The episode throws Marnie and Jessa into the mix briefly in ways that barely make sense. I guess Marnie and Desi might be at this art show, though it seems like something Marnie might at least consider avoiding due to the Hannah-Adam break up. And Jessa’s revelation that she set Adam and Mimi-Rose up to win over Ace just makes absolutely no sense, another out-of-left-field moment for a character who increasingly has nothing else to offer. Jessa hasn’t made sense in seasons now, and seems to exist only to say cruel things, do weird shit, and then disappear again until the show decides to try to make a grand thematic statement about her character, which is thinly shaded in at best. Sending Hannah to Iowa was an opportunity to develop all of the show’s characters outside of their toxic interpersonal struggles. But instead, this season seems to have lost the thread with everyone who isn’t Hannah. Jessa is a chaos demon, Ray wants a turn signal added to a traffic light, Shosh just goes on job interviews now…are any of these people really characters on this show anymore? Or are they like the actors at Mimi-Rose’s art show, just there unable to break script, whether or not it makes sense in a larger context?

In any case, “Ask Me My Name” side steps the season’s larger concerns by just being very funny and by telling a story of true character progress for Hannah that isn’t too focused on the permanence of its epiphanies. Girls is at its best when it isn’t trying to move mountains, and while Hannah comes up against hard truths this week, the show isn’t making grand statements so much as some silly jokes rooted in Hannah’s deep emotional crisis. When the show makes me laugh hard enough, it almost makes it possible to forget all of the ongoing problems that plague this season of television. It’s easy to be early-episode Hannah when there’s enough to distract you from the problems at hand.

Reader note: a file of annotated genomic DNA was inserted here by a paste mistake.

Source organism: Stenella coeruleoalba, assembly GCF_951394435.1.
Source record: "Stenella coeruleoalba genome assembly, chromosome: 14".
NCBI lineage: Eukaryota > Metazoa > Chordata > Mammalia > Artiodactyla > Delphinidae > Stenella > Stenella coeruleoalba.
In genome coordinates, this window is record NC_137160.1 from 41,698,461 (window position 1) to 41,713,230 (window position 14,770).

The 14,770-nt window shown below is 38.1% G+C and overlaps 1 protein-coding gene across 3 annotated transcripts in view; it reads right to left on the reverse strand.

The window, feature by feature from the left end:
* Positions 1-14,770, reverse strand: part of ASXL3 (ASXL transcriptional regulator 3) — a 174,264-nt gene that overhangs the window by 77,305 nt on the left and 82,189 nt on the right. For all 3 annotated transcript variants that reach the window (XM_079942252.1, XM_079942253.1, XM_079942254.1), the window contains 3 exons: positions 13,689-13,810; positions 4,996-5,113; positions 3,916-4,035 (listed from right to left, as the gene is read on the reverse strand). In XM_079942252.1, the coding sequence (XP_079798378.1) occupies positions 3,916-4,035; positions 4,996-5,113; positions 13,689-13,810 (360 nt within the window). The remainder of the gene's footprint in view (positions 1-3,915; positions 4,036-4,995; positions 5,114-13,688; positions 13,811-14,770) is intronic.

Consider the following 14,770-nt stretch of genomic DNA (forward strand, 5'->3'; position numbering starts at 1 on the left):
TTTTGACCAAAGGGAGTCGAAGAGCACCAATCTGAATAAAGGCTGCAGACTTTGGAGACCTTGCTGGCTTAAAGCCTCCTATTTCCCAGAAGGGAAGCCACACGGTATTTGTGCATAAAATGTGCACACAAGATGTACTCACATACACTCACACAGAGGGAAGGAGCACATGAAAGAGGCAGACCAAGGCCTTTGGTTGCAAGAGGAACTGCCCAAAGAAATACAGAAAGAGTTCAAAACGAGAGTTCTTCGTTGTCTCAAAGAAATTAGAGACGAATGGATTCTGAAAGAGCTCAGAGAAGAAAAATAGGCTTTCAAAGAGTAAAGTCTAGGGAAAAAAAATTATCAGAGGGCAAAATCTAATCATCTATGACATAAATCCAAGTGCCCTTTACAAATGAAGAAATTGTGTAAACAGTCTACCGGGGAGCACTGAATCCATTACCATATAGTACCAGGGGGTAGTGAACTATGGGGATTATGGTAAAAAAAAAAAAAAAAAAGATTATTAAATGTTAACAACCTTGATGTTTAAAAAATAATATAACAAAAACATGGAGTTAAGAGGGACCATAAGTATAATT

The Roundup

  • “Simon, you are the funniest person I’ve ever met, you should write for SNL.”
  • “If you want him to think you killed your kids and have been living in the Florida panhandle, knock yourself out.”
  • “Now get out of here, I have to masturbate. That’s what you do before a date. To cut the sexual tension so you can think.” “Ugh. You’re so loud when you do it…I’ll do it too!”
  • “I’m over it. You’re not over it. Otherwise you would not have noticed me in this crowd of 40-70 people!”
  • “Shall we into the night?”
  • “I was in the bathroom for less than two minutes.” “It’s actually a really great poem, you want to hear it?”

“Ask Me My Name” is an episode focused more on comedy than on any of the show’s other emotional wavelengths, and one that comes upon its character moments subtly and from odd angles, finding them amid the laughs found when Hannah and Mimi-Rose are thrust together for a weird evening.

  • GREAT 8.4

About Author

Jordan Ferguson is a lifelong pop culture fan, and would probably never leave his couch if he could get away with it. When he isn’t wasting time “practicing law" in Los Angeles, he writes about film, television, and music. In addition to serving as TV Editor and Senior Staff Film Critic for Next Projection, Jordan is a contributor to various outlets, including his own personal site, Review To Be Named (where he still writes sometimes, promise). Check out more of his work at, follow him on twitter @bobchanning, or just yell really loudly on the street. Don’t worry, he’ll hear.